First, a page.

So I was all set to do this stupendous post about my corset. I visited the staymaker last Saturday armed with my camera and found the batteries had died. So much for that, but my staymaker is indeed hard at work making me a front-lacing corset, and I should say that it is a garment made of stout cotton for my equally stout body, without any ooh la la factor at all, as is the linen shift that I will wear with it.
By one of those strange internet associations I went searching on google for the term “liberty bodice.” Bet you don’t know what a liberty bodice is. Aunt Ada Doom in Cold Comfort Farm sends Judith to find hers when she decides to make a family appearance (great book and excellent movie with a terrific cast including Rufus Sewell as the earthy stud Seth).
The Way to Healthy Development
Free and unrestricted exercise is necessary to healthy growth and development. That is why most mothers choose the “Liberty” Bodice for their children. It gives firm yet gentle support, allows perfect bodily freedom, and transfers the weight of underclothing and “pull” of suspenders to the shoulders. The most hygienic garment made. Wears well and washes splendidly.
Yes, it was the late 19th-early 20th century unisex equivalent of a training bra, probably a direct descendant of the stays that were worn by children in the Georgian period and possibly also worn by elderly women, like Aunt Ada Doom, who’d decided to give up the discomfort of a corset (and by this period they would be uncomfortable). This article about a museum exhibit celebrating the 100th anniversary of the garment, states the factory went out of business in the 1960s. Wow. You do have to wonder, though, about what sort of garments would be termed unhygienic.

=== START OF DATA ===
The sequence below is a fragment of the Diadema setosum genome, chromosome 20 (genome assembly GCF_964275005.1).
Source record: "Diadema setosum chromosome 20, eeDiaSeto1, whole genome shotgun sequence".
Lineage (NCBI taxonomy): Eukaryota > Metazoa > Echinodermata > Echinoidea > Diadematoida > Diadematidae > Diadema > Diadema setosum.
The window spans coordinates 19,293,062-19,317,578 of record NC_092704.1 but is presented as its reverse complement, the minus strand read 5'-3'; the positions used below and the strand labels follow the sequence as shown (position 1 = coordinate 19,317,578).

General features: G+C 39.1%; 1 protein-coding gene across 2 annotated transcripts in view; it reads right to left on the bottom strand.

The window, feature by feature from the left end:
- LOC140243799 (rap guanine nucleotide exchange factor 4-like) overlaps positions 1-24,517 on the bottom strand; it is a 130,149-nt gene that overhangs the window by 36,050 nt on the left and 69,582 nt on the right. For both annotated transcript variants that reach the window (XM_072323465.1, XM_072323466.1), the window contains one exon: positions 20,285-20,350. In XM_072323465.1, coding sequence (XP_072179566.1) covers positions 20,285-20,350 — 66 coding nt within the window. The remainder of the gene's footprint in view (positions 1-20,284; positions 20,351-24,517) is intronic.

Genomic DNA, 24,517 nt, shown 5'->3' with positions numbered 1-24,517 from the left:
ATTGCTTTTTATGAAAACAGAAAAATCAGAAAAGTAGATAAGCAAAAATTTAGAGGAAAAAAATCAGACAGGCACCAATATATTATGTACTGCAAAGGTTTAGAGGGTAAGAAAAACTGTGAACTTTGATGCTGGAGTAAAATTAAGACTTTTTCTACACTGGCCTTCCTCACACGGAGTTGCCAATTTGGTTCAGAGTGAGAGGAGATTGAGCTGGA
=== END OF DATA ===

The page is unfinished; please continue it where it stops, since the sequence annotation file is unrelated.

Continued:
Here’s a pair of children’s stays from the mid 18th-century, made of wool with boning and back lacing. Stand up straight, child! Yes, our manly heroes probably wore something like this (and a gown!).
So, tearing myself away from underwear reminiscences and explorations, let me move on to the beer. That, with books, is what the Baltimore Book Festival is all about, and it takes place this weekend. I’ll be there for a few hours beginning at noon on Saturday, reading from Jane Austen: Blood Persuasion, talking about historical romance (and serving tea!) and talking about Jane Austen. Stop by and say hello! I’ll also be raffling off this fine basket of Austen-vamp related items, which includes tea, a teapot, a gorgeous red and black silk scarf, and various other delectable odds and ends.
If you’re green with envy and hundreds of miles from Baltimore, I’m giving away very similar prizes in my most recent contest. If you receive my newsletter, you don’t need to do anything at all: you’re already entered for the drawing (you should have received an issue yesterday if all goes well). If you don’t yet receive my newsletter (and why not? It’s infrequent, mostly harmless, and occasionally amusing) sign up on my website and you’ll be entered for Austen-vamp prize #2. While you’re there you can also read an excerpt from Jane Austen: Blood Persuasion and check out my Blog Tour. I’ll do the contest drawing and announce the winners on October 27.
Do you have a book event in your town? What would your dream line up for a book event be?